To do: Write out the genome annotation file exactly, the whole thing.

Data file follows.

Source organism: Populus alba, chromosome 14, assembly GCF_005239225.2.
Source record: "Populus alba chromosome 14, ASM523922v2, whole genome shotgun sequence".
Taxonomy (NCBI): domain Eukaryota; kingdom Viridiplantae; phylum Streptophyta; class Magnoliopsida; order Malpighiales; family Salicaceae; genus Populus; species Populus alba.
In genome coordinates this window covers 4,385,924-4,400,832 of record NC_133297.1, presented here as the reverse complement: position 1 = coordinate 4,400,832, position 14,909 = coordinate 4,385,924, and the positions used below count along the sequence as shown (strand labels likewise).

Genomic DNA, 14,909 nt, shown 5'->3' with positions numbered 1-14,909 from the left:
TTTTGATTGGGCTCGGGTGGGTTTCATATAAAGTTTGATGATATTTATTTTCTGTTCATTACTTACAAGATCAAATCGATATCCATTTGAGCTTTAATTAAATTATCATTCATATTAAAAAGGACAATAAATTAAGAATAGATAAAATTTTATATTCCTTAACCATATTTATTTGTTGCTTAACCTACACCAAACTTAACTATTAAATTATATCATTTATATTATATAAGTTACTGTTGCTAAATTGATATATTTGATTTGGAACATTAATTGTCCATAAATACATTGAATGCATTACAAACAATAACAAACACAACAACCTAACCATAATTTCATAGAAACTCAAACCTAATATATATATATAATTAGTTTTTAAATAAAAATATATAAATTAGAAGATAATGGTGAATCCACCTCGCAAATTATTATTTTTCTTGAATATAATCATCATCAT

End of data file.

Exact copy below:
Source organism: Populus alba, chromosome 14, assembly GCF_005239225.2.
Source record: "Populus alba chromosome 14, ASM523922v2, whole genome shotgun sequence".
Taxonomy (NCBI): domain Eukaryota; kingdom Viridiplantae; phylum Streptophyta; class Magnoliopsida; order Malpighiales; family Salicaceae; genus Populus; species Populus alba.
In genome coordinates this window covers 4,385,924-4,400,832 of record NC_133297.1, presented here as the reverse complement: position 1 = coordinate 4,400,832, position 14,909 = coordinate 4,385,924, and the positions used below count along the sequence as shown (strand labels likewise).

Genomic DNA, 14,909 nt, shown 5'->3' with positions numbered 1-14,909 from the left:
TTTTGATTGGGCTCGGGTGGGTTTCATATAAAGTTTGATGATATTTATTTTCTGTTCATTACTTACAAGATCAAATCGATATCCATTTGAGCTTTAATTAAATTATCATTCATATTAAAAAGGACAATAAATTAAGAATAGATAAAATTTTATATTCCTTAACCATATTTATTTGTTGCTTAACCTACACCAAACTTAACTATTAAATTATATCATTTATATTATATAAGTTACTGTTGCTAAATTGATATATTTGATTTGGAACATTAATTGTCCATAAATACATTGAATGCATTACAAACAATAACAAACACAACAACCTAACCATAATTTCATAGAAACTCAAACCTAATATATATATATAATTAGTTTTTAAATAAAAATATATAAATTAGAAGATAATGGTGAATCCACCTCGCAAATTATTATTTTTCTTGAATATAATCATCATCAT